The Mavs were reeling last summer in the wake of DeAndre Jordan slipping through their fingers in the waning moments of the free-agent shopping period. Were they desperate as they looked at picking up any big-man prospect they could get their hands on? Maybe, in the case of JaVale McGee. Less so with another signing.
And finally, on July 30th of last summer, Dallas signed a 29-year-old out of Real Madrid (Maybe the best international team in the world outside of the NBA) named Salah Mejri.
Mejri came to the Mavs as a raw prospect in terms of his NBA experience, obviously. But he showed up consistently as a playmaker in the international game -- and video of that work impressed the Mavs leading up to his signing. As he checked in at 7-2 and just 245 pounds, his slight frame combined with his inexperience at the NBA level made it a difficult early adjustment for Mejri.
He flashed big in a January "scheduled forfeit'' at OKC ...
And by late March, Mejri began to draw consistent minutes in the rotation, and made the most of that time as best he could.
Mejri’s shot blocking and rebounding ability made him a valuable piece of the puzzle down the stretch of the season for a team that struggled mightily in both of those aspects of the game. He also helped changed the trajectory of a few games late in the season that the Mavs desperately needed during their run at a playoff spot including a 13-point, 14-rebound performance in a win against the Trailblazers on March 20th.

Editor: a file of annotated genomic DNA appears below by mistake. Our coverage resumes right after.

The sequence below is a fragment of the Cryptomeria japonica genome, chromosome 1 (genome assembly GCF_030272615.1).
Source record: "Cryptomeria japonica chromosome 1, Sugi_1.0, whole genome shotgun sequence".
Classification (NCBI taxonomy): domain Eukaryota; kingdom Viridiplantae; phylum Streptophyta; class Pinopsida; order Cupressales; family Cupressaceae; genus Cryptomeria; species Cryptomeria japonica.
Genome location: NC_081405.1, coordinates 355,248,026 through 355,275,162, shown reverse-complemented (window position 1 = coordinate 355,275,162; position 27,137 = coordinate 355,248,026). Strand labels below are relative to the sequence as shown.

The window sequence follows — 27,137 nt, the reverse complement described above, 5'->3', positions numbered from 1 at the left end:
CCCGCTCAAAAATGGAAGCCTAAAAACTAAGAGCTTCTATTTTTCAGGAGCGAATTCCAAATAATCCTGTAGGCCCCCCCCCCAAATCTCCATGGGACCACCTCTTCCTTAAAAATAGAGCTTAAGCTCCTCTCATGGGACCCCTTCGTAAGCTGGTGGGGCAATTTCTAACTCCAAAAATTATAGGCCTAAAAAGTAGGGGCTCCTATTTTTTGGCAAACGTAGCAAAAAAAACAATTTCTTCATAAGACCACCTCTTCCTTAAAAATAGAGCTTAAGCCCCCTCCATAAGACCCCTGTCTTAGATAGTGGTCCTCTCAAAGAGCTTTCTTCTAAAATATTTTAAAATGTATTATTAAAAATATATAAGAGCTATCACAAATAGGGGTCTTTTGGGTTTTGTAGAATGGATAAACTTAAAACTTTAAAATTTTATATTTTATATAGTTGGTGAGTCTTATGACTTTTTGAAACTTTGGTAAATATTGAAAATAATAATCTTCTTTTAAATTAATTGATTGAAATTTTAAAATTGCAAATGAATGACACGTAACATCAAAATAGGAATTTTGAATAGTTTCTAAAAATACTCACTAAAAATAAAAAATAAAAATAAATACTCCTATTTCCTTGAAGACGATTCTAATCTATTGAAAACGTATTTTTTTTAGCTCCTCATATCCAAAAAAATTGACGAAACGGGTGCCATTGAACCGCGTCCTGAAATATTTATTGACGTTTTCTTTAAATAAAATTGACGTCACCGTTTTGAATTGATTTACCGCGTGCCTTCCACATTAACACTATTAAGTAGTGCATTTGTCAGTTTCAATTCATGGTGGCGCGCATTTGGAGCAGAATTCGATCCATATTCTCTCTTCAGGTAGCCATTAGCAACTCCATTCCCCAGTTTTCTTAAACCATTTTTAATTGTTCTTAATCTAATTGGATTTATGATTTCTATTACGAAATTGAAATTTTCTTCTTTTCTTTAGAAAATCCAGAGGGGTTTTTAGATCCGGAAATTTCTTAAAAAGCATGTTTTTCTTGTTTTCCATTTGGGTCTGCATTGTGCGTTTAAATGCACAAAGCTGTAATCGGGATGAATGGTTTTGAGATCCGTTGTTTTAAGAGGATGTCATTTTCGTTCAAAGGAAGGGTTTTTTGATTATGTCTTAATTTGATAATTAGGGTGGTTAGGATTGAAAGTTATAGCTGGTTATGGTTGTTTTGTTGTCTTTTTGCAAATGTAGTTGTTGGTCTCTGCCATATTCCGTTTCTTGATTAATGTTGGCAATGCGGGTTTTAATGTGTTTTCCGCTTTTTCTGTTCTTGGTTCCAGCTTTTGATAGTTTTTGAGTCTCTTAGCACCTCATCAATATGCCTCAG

The Mavs have Mejri signed through the 2018-2019 season at a minimum deal with an average base salary of $804,825. In short, they have time to develop the young Tunisian big man, at minimal cost to their cap space moving forward. And based on what Mejri showed them during certain points of the season, he could become an integral part of this lineup through next season and beyond.
When you look back on it, Mejri essentially beat out Sam Dalembert for a job last summer and then beat out McGee for playing time all year. That's "experience'' of a different kind, and makes him a viable, "in spots'' backup to Andrew Bogut this year. Oh, the Mavs will play Dirk Nowitzki at the 5 a little bit, and we're all hoping second-round pick AJ Hammons explodes onto the scene. But Mejri -- driven by a level of intensity that some find comical but that we find refreshing -- is a success story as a back-of-the-rotation player who is no longer here out of desperation, but rather, as a result of performance.